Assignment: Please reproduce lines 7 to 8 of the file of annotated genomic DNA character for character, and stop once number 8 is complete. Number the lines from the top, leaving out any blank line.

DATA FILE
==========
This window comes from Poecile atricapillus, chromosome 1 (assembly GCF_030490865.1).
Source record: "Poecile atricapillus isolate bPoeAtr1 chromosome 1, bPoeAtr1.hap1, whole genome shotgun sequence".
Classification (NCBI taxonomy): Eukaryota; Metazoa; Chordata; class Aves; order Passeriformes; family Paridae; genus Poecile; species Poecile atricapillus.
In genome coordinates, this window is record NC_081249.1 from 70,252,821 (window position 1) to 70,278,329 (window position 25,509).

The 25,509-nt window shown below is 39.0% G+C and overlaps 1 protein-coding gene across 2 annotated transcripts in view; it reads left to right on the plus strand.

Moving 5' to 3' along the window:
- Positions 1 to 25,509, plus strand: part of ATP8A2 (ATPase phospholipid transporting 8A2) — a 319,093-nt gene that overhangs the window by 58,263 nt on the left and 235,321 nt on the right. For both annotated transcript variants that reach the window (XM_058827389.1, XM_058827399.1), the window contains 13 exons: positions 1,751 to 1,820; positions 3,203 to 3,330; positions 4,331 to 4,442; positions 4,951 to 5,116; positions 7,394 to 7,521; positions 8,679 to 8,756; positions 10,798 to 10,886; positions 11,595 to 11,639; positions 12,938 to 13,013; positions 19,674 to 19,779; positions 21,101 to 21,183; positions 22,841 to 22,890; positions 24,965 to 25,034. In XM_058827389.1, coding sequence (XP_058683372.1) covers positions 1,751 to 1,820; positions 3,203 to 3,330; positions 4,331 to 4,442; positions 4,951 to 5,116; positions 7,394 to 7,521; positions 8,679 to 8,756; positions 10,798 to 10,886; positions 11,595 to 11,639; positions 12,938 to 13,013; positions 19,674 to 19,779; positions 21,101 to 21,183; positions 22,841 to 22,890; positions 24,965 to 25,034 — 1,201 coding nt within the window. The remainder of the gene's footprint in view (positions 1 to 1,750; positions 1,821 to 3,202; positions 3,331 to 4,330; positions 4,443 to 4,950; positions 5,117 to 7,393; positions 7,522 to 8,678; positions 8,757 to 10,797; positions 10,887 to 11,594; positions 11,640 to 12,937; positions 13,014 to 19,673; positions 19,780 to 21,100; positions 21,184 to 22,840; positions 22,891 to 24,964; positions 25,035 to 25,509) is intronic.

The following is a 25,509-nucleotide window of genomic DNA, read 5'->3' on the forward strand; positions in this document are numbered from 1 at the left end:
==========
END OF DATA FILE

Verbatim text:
- Positions 1 to 25,509, plus strand: part of ATP8A2 (ATPase phospholipid transporting 8A2) — a 319,093-nt gene that overhangs the window by 58,263 nt on the left and 235,321 nt on the right. For both annotated transcript variants that reach the window (XM_058827389.1, XM_058827399.1), the window contains 13 exons: positions 1,751 to 1,820; positions 3,203 to 3,330; positions 4,331 to 4,442; positions 4,951 to 5,116; positions 7,394 to 7,521; positions 8,679 to 8,756; positions 10,798 to 10,886; positions 11,595 to 11,639; positions 12,938 to 13,013; positions 19,674 to 19,779; positions 21,101 to 21,183; positions 22,841 to 22,890; positions 24,965 to 25,034. In XM_058827389.1, coding sequence (XP_058683372.1) covers positions 1,751 to 1,820; positions 3,203 to 3,330; positions 4,331 to 4,442; positions 4,951 to 5,116; positions 7,394 to 7,521; positions 8,679 to 8,756; positions 10,798 to 10,886; positions 11,595 to 11,639; positions 12,938 to 13,013; positions 19,674 to 19,779; positions 21,101 to 21,183; positions 22,841 to 22,890; positions 24,965 to 25,034 — 1,201 coding nt within the window. The remainder of the gene's footprint in view (positions 1 to 1,750; positions 1,821 to 3,202; positions 3,331 to 4,330; positions 4,443 to 4,950; positions 5,117 to 7,393; positions 7,522 to 8,678; positions 8,757 to 10,797; positions 10,887 to 11,594; positions 11,640 to 12,937; positions 13,014 to 19,673; positions 19,780 to 21,100; positions 21,184 to 22,840; positions 22,891 to 24,964; positions 25,035 to 25,509) is intronic.

The following is a 25,509-nucleotide window of genomic DNA, read 5'->3' on the forward strand; positions in this document are numbered from 1 at the left end: